Astronomers find a potentially habitable exoplanet right in Earth's galactic backyard

Just 31 light-years away from Earth, Wolf 1069b is among the nearest and most likely to be habitable exoplanets

By Nicole Karlis

Senior Writer

Published February 8, 2023 12:00PM (EST)

Artist’s conception of a rocky Earth-mass exoplanet, called Kepler-1649c, orbiting a red dwarf star. (NASA/Ames Research Center/Daniel Rutter)
Artist’s conception of a rocky Earth-mass exoplanet, called Kepler-1649c, orbiting a red dwarf star. (NASA/Ames Research Center/Daniel Rutter)

Nearly 50 years ago, astronomers didn't know for certain if there were any planets outside of our own solar system.

However, thanks to recent technological advances, the last three decades have brought on a slew of astronomy data such that there are now an estimated 5,307 exoplanets in 3,910 planetary systems (as of February 2023). While finding exoplanets (meaning planets outside of our own solar system) is no longer a significant challenge, what is difficult is finding the habitable ones — meaning those that could sustain life on Earth as we know it. Currently, only an estimated 1.5 percent of exoplanets discovered have been catalogued as potentially habitable worlds.

According to computer simulations, this exoplanet could have a "moderate Earth-like atmosphere" and moderate temperatures.

This month, a team of international astronomers announced that they've discovered a remarkable exoplanet that is remarkably similar to Earth as well as very close, at least on a galactic scale. The details of the discovery were published in the journal Astronomy & Astrophysics, which noted that the new planet, dubbed Wolf 1069b, has roughly 1.26 of the Earth's mass and about 1.08 its size. But perhaps most tantalizing is that Wolf 1069b is located in the habitable zone of its host star — meaning that liquid water could exist on its surface.

"When we analyzed the data of the star Wolf 1069, we discovered a clear, low-amplitude signal of what appears to be a planet of roughly Earth mass," said Diana Kossakowski, an astronomer at the Max Planck Institute for Astronomy in Germany and lead author on the new research, in a statement. "It orbits the star within 15.6 days at a distance equivalent to one-15th of the separation between the Earth and the sun."

Want more health and science stories in your inbox? Subscribe to Salon's weekly newsletter The Vulgar Scientist.

This means that the potentially habitable exoplanet is much closer to its host star. In fact, a year on this exoplanet equates to nearly half a month on Earth. While such proximity to one's parent star could equate to unbearably hot temperatures, it doesn't in this solar system because the host star is much smaller than our sun. The researchers estimate that Wolf 1069b only receives about 65 percent of the incident radiant power of what the Earth gets from the Sun. Kossakowski explained that this changes the location of solar system's habitable zone, making it acceptable for a potentially habitable planet to be closer to its host star.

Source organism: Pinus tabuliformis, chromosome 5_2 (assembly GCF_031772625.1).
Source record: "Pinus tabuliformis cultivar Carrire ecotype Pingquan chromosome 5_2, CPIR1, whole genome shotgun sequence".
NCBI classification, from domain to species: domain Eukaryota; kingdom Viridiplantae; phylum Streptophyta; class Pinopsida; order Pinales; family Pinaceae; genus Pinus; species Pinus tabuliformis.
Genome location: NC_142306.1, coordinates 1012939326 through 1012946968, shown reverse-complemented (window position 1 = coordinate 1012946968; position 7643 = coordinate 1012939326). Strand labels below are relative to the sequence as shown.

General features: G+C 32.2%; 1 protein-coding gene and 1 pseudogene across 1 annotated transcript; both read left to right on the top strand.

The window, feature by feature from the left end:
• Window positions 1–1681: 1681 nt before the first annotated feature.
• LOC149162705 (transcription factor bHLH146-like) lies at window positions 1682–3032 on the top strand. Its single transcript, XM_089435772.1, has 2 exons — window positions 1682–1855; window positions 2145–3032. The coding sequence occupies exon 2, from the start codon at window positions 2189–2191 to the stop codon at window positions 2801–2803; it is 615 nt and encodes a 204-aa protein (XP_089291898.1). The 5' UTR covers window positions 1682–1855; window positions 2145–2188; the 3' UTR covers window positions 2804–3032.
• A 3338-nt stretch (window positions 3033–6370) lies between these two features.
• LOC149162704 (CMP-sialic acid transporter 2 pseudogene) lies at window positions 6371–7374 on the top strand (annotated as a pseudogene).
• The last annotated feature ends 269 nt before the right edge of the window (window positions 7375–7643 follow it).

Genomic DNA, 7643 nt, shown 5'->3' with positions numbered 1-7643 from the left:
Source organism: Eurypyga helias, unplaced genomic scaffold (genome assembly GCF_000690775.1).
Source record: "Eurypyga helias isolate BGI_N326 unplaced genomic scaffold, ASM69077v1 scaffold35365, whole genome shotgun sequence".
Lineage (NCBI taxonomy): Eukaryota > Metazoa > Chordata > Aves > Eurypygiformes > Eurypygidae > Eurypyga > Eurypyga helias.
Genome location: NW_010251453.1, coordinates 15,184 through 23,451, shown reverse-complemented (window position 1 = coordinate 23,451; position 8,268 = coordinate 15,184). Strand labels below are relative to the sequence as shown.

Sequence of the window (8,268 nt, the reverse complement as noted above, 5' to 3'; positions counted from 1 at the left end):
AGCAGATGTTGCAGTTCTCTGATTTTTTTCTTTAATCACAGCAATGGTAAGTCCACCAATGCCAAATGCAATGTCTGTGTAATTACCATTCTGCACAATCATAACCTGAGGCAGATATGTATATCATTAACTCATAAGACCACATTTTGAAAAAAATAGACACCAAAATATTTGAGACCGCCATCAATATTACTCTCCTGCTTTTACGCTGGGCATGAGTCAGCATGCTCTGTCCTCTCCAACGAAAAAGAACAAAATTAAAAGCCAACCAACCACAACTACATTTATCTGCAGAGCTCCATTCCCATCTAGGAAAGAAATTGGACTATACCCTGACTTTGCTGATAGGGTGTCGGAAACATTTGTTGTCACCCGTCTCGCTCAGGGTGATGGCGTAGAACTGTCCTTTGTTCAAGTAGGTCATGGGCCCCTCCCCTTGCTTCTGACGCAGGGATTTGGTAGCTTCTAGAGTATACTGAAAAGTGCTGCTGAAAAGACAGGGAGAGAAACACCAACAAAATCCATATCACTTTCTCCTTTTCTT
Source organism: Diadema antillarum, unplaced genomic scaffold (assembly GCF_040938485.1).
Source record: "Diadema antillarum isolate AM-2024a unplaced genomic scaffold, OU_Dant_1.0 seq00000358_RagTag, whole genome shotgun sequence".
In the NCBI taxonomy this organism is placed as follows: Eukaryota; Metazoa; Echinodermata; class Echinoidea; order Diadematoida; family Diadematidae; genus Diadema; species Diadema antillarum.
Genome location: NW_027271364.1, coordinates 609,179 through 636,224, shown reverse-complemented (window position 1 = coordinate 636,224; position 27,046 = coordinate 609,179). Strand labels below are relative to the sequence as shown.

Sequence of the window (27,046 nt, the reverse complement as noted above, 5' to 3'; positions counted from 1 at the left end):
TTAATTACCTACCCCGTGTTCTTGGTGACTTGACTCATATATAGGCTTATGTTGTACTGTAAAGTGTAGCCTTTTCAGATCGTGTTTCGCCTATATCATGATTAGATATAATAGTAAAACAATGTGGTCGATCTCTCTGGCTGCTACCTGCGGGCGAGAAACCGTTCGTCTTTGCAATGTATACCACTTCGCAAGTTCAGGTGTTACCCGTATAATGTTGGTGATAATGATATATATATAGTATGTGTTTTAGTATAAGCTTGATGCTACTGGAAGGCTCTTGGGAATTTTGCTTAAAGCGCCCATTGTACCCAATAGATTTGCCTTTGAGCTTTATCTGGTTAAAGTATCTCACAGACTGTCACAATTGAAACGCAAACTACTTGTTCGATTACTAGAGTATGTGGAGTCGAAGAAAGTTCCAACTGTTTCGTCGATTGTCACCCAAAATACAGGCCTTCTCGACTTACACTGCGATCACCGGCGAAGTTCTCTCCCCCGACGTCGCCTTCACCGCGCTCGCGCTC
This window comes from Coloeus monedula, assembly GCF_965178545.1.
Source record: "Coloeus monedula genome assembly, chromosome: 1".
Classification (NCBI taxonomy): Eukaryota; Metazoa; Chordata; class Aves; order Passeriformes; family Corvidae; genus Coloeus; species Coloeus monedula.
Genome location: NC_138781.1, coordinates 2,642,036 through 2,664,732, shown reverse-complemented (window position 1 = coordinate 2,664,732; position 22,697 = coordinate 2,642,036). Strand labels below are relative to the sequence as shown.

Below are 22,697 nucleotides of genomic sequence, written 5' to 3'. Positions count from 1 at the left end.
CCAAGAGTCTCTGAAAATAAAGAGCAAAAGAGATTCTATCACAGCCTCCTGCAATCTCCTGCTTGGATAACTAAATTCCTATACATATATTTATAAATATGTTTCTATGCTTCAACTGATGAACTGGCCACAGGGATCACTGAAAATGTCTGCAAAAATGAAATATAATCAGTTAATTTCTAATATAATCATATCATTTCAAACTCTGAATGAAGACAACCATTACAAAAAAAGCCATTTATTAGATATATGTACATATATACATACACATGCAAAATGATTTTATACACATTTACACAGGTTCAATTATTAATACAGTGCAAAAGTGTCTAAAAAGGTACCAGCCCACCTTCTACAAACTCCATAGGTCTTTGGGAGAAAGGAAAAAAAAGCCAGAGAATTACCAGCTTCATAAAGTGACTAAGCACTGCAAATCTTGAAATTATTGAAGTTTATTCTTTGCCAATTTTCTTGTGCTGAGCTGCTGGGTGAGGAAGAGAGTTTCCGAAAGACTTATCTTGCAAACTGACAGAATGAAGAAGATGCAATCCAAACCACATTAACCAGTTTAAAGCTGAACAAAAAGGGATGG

"As a result, the so-called habitable zone is shifted inwards," Kossakowski said.

At a mere 31 light-years away, Wolf 1069 b is now the sixth closest Earth-mass planet in the habitable zone of its host star. That is extremely close, at least in galactic terms: the nearest star to Earth is 4.2 light years away, while the Milky Way galaxy is 100,000 light years in diameter and has at least 100 billion stars.

According to computer simulations, this exoplanet could have a "moderate Earth-like atmosphere" and moderate temperatures. But unlike Earth, this exoplanet is tidally locked, which means that the side that is always facing its star experiences eternal day while it is always night on the opposite side. As a result, astronomers believe that if it is habitable, it would only be on the daytime side.

Harvard astronomer Avi Loeb told Salon via email this new exoplanet is very reminiscent to Proxima Centauri b, which is the nearest potentially habitable exoplanet to our solar system. Indeed, Proxima Centauri b has an orbital period of 11.2 days and orbits a dwarf star with 12.2 percent the mass of the sun.

"Dwarf stars like these are the most common stars; their lifespan is trillions of years, hundreds of times longer than Sun-like stars because they burn their nuclear fuel slowly," Loeb said. "Since they are nearly a thousand times fainter than the Sun, the habitable zone is tens of times closer than the Earth-Sun separation."

But the question as to whether or not it is truly suitable for life remains to be determined. Loeb added that the atmospheres of planets like  Wolf 1069 b are typically "more vulnerable to stripping by the stellar winds and ultraviolet flare."

"If the atmospheres are stripped, the planets could not have liquid water on their surface because it would evaporate into gas," Loeb said. Loeb noted we've seen this happen in our own solar system: "The liquid oceans on Mars evaporated after it lost its atmosphere; this risk for losing atmospheres in the habitable zone of dwarf stars may explain why we reside near a rarer star like the Sun."

The next step would be to search for biosignatures on Wolf 1069b. Unfortunately, the technology just isn't there yet.

"We'll probably have to wait another ten years for this," Kossakowski points out. "Though it's crucial we develop our facilities considering most of the closest potentially habitable worlds are detected via the RV [radial velocity] method only," which is how Kossakowski and her colleagues found this new exoplanet. 

By Nicole Karlis

Nicole Karlis is a senior writer at Salon, specializing in health and science. Tweet her @nicolekarlis.

MORE FROM Nicole Karlis

Related Topics ------------------------------------------

Astrobiology Astronomy Earth Exoplanets Furthering Milky Way Galaxy Science